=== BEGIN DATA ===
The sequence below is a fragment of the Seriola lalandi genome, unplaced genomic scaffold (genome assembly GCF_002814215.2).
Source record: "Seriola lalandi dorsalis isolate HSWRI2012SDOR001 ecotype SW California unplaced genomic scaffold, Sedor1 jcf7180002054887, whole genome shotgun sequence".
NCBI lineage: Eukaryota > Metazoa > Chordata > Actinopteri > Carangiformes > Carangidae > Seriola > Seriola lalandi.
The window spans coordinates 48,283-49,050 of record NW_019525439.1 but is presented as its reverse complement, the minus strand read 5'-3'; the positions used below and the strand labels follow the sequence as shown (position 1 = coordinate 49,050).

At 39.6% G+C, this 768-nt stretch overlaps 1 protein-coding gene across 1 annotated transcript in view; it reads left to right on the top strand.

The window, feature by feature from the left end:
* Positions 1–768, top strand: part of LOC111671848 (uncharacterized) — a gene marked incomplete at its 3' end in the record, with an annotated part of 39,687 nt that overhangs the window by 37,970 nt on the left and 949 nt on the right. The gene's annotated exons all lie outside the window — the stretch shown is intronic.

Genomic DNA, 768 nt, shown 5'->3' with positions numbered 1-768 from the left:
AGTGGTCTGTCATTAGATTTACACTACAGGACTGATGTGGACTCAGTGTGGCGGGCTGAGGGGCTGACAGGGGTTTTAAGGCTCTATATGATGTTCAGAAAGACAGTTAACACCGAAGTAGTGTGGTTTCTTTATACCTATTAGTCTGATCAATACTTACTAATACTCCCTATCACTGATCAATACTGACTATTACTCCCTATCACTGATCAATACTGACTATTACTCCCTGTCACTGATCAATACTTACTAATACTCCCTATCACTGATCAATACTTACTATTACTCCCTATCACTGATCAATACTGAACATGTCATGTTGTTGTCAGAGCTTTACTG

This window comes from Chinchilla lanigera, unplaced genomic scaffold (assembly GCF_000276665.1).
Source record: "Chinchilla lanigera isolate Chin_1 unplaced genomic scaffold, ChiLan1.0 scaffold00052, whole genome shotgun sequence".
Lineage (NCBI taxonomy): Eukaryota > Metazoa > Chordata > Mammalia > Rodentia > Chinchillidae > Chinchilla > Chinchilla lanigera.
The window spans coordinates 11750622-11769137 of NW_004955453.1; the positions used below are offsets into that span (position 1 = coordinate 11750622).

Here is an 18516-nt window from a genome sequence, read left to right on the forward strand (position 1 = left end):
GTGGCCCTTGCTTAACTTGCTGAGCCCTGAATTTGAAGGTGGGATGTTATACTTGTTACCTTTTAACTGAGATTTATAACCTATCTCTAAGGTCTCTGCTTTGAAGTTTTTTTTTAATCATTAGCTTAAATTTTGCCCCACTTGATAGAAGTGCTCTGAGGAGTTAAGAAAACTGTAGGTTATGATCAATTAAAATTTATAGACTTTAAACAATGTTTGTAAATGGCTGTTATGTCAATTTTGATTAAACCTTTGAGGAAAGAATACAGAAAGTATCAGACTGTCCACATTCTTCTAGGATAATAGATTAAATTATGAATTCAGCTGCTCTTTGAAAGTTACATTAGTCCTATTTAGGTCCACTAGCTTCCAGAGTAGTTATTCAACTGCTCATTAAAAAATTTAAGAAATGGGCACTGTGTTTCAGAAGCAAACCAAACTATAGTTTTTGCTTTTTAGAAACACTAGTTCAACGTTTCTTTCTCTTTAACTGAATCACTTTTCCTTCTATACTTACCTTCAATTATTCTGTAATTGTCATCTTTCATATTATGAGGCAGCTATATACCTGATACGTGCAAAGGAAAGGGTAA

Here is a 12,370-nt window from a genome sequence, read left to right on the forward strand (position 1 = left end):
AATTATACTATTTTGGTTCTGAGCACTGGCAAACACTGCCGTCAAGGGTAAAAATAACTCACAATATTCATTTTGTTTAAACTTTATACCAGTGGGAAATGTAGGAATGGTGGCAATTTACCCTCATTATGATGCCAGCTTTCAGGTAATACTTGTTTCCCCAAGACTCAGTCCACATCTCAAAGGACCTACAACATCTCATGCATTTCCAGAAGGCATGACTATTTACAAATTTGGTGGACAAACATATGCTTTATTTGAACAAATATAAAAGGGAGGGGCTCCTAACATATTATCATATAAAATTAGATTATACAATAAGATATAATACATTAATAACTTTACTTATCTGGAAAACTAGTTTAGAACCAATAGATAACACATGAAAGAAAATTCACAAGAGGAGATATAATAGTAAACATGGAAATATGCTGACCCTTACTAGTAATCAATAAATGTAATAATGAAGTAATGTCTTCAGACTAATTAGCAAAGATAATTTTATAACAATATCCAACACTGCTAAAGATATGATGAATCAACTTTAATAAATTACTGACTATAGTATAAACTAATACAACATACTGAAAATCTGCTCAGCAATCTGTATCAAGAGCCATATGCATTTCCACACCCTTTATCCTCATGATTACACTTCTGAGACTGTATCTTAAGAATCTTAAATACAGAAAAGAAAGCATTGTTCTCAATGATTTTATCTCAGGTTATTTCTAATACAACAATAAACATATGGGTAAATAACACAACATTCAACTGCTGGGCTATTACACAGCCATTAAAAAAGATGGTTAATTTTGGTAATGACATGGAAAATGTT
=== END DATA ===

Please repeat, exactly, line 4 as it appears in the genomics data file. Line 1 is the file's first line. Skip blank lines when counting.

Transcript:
The window spans coordinates 48,283-49,050 of record NW_019525439.1 but is presented as its reverse complement, the minus strand read 5'-3'; the positions used below and the strand labels follow the sequence as shown (position 1 = coordinate 49,050).